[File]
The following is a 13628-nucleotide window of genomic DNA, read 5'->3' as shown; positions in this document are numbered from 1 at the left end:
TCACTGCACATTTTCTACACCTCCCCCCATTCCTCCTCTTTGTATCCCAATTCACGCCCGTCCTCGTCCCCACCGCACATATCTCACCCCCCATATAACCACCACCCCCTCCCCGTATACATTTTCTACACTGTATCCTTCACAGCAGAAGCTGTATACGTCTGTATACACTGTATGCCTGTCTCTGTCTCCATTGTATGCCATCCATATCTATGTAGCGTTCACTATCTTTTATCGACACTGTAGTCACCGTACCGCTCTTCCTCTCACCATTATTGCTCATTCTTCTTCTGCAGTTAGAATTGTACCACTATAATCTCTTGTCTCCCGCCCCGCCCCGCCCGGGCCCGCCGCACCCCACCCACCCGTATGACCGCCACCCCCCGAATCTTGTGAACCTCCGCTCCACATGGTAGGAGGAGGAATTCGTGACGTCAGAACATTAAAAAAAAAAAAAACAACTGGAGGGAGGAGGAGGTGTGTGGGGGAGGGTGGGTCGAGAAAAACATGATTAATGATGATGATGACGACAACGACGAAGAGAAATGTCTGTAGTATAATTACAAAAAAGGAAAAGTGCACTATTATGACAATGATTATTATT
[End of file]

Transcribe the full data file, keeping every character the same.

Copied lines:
The following is a 13628-nucleotide window of genomic DNA, read 5'->3' as shown; positions in this document are numbered from 1 at the left end:
TCACTGCACATTTTCTACACCTCCCCCCATTCCTCCTCTTTGTATCCCAATTCACGCCCGTCCTCGTCCCCACCGCACATATCTCACCCCCCATATAACCACCACCCCCTCCCCGTATACATTTTCTACACTGTATCCTTCACAGCAGAAGCTGTATACGTCTGTATACACTGTATGCCTGTCTCTGTCTCCATTGTATGCCATCCATATCTATGTAGCGTTCACTATCTTTTATCGACACTGTAGTCACCGTACCGCTCTTCCTCTCACCATTATTGCTCATTCTTCTTCTGCAGTTAGAATTGTACCACTATAATCTCTTGTCTCCCGCCCCGCCCCGCCCGGGCCCGCCGCACCCCACCCACCCGTATGACCGCCACCCCCCGAATCTTGTGAACCTCCGCTCCACATGGTAGGAGGAGGAATTCGTGACGTCAGAACATTAAAAAAAAAAAAAACAACTGGAGGGAGGAGGAGGTGTGTGGGGGAGGGTGGGTCGAGAAAAACATGATTAATGATGATGATGACGACAACGACGAAGAGAAATGTCTGTAGTATAATTACAAAAAAGGAAAAGTGCACTATTATGACAATGATTATTATT